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chrisweaver87
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Posted Sun Mar 18, 2012, 3:43pm
Subject: Re: Grinder Adjustments 101 by Chris Weaver
 

When I refer to the espresso yield, I purely mean the weight of the espresso as a means to express volume. I don't understand why this would be a paradox?

Regarding tamping, it's been one those interesting topics of debate in the industry for a long while. To clarify, when I say a hard tamp, I don't mean tamping so excessively that, as you mention, it would bring Tendonitis and other issues into play. I simply mean a tamp around the 30lbs of pressure mark that is recognised as an industry standard. I have been using this tamp for many years now in high-volume bars with absolutely no issues in my wrist. Technique is definitely key here.

As you say yourself, when I refer to light tamp, I mean one without "oomph". I have observed throughout a huge amount of shots that, regardless of correct distribution, a light tamp still results in much more channelling, primarily around the outside of the basket.

I would guess that this is caused by the tamp being inadequate to properly create a seal around the outside of the puck.

Thanks so much for your feedback, it's great to have ones theories so close scrutinised!

Kind Regards.
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RapidCoffee
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Posted Sun Mar 18, 2012, 7:55pm
Subject: Re: Grinder Adjustments 101 by Chris Weaver
 

I hope you don't mind another comment, this time from the other side of the pond.

Brew temperature and grind size are primary determinants of extraction (and hence espresso flavor profile). Your discussion focuses on channeling (for sourness) and overextraction (for bitterness). I have found that grinding finer and increasing the brew temperature are generally effective in reducing sour flavors in espresso. Similarly, grinding coarser and lowering the brew temperature work well to reduce bitterness. (Obviously, if you make any significant changes to grind size, the dose must be adjusted to keep the flow rate within reasonable limits.)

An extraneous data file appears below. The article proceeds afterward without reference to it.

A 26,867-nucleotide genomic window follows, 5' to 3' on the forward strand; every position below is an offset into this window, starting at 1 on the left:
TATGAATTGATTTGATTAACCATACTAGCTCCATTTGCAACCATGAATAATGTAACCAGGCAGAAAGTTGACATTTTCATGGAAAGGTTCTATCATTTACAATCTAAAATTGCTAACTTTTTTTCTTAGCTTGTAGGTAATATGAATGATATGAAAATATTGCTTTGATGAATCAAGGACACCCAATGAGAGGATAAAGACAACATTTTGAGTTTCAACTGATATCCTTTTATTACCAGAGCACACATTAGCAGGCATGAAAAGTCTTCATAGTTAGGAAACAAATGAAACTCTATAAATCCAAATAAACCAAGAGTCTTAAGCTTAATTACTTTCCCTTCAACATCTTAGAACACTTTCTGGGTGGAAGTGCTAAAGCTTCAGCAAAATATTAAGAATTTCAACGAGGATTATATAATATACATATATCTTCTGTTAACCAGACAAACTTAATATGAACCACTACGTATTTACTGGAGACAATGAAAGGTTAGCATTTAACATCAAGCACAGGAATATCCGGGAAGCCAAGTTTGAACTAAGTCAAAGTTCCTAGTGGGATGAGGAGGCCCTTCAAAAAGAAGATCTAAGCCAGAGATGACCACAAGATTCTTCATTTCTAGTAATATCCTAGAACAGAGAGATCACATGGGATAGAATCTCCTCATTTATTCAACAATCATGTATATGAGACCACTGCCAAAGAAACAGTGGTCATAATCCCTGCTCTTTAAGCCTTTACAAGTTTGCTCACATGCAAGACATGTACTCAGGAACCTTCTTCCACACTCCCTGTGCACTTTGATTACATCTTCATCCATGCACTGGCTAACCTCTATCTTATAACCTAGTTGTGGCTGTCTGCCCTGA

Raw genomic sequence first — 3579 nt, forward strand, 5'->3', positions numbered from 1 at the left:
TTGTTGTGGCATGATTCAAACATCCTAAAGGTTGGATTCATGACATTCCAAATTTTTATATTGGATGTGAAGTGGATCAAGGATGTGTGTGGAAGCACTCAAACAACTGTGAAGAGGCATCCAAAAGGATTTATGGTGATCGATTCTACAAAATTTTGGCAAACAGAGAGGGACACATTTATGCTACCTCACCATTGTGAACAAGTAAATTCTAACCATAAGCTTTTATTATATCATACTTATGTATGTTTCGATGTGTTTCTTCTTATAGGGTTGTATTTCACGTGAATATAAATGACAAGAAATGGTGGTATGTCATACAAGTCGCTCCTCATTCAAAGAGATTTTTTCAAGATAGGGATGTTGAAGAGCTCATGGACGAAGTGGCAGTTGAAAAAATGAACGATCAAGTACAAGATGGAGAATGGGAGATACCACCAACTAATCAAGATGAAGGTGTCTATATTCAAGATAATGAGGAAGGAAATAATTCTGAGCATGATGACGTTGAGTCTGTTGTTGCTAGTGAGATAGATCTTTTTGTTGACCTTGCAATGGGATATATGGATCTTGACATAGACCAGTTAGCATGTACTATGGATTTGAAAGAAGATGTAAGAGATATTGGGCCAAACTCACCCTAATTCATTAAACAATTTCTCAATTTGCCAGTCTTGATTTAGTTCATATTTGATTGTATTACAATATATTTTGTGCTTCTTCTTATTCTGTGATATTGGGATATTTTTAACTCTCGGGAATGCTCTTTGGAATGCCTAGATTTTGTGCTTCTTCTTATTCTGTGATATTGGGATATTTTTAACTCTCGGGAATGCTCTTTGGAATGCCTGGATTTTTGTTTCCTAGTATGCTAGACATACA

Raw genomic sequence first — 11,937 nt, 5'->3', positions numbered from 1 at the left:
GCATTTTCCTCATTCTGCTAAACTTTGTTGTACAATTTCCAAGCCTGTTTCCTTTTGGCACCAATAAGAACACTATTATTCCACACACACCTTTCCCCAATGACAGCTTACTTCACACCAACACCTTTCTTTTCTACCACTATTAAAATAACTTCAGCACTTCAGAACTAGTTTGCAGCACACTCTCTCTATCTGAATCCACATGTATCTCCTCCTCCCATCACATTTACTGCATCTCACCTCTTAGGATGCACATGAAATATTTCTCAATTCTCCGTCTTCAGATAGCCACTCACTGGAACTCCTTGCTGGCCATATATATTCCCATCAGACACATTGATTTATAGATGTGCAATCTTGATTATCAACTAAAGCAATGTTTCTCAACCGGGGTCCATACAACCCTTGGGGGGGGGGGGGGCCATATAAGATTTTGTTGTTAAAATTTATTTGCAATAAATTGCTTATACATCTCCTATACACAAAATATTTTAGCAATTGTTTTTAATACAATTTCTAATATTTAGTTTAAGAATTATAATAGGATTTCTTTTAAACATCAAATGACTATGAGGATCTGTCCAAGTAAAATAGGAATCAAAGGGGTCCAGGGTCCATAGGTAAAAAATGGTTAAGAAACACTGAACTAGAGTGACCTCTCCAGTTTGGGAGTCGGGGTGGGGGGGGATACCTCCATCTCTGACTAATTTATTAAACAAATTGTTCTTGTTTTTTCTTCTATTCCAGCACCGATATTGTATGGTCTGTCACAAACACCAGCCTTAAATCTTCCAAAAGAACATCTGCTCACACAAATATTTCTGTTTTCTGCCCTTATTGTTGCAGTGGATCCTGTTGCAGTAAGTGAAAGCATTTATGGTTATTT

Re channeling: it is pointless to play around with grind, dose and brew temperature if you have not mastered the mechanics of making espresso. When there is channeling - which is best diagnosed using a bottomless portafilter, not from spent puck postmortems - it must be corrected before you can proceed further.

Overall a good article. It's nice to see a professional barista endorse the digital scale as a valuable tool for dose consistency and monitoring extraction ratio.
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chrisweaver87
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Posted Mon Mar 19, 2012, 8:17am
Subject: Re: Grinder Adjustments 101 by Chris Weaver
 

To be honest, brew temperature is something I chose to not mention particularly in the article, but yes you're right, low temperature can under-extract a coffee resulting in sour and vice-versa.

I didn't for it to be about chanelling primarily as the cause of sourness though this of course can result in that. I think the major causes of sourness, aside from temperature as you mention, is under-extraction through too fast a water passage or a shot which is pulled to short.

I agree entirely with the mechanics of pulling shots, however I wanted this article to be a step slightly higher than that, I feel there is much more literature online regarding the technique of pulling shots as opposed to actually understanding how to recognise and solve extraction issues.

And yes, I live and die by the scales (and of course my tastebuds). Easily one of the most  important tools in a coffee bar.

Thanks for your comments, it's much appreciated.

Chris
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thecatinside
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Joined: 1 Mar 2012
Posts: 14
Location: Finland
Expertise: Just starting

Espresso: Brewtus III-v
Grinder: Anfim SC, Mazzer SJ
Vac Pot: Hario TCA-3
Drip: Woodneck, V60
Posted Mon Mar 19, 2012, 1:06pm
Subject: Re: Grinder Adjustments 101 by Chris Weaver
 

chrisweaver87 Said:

When I refer to the espresso yield, I purely mean the weight of the espresso as a means to express volume. I don't understand why this would be a paradox?

Posted March 18, 2012 link

My bad, I didn't pay enough attention when eyeing trough the revised version. I associated yield with "extraction yield" instead of the mass.

But even if the yield is understood as a mass of final product (the espresso that is), then there's still some refinements to be made with these propositions

This (under-extraction) can be caused by the shot running too fast

and

This (over-extraction) is normally caused by a high yield in a normal shot time

They are essentially describing identical occurrences which leads to the nasty and unfortunate situation of under- and over-extraction being identical as well.

ps. Italics in the quotes added by me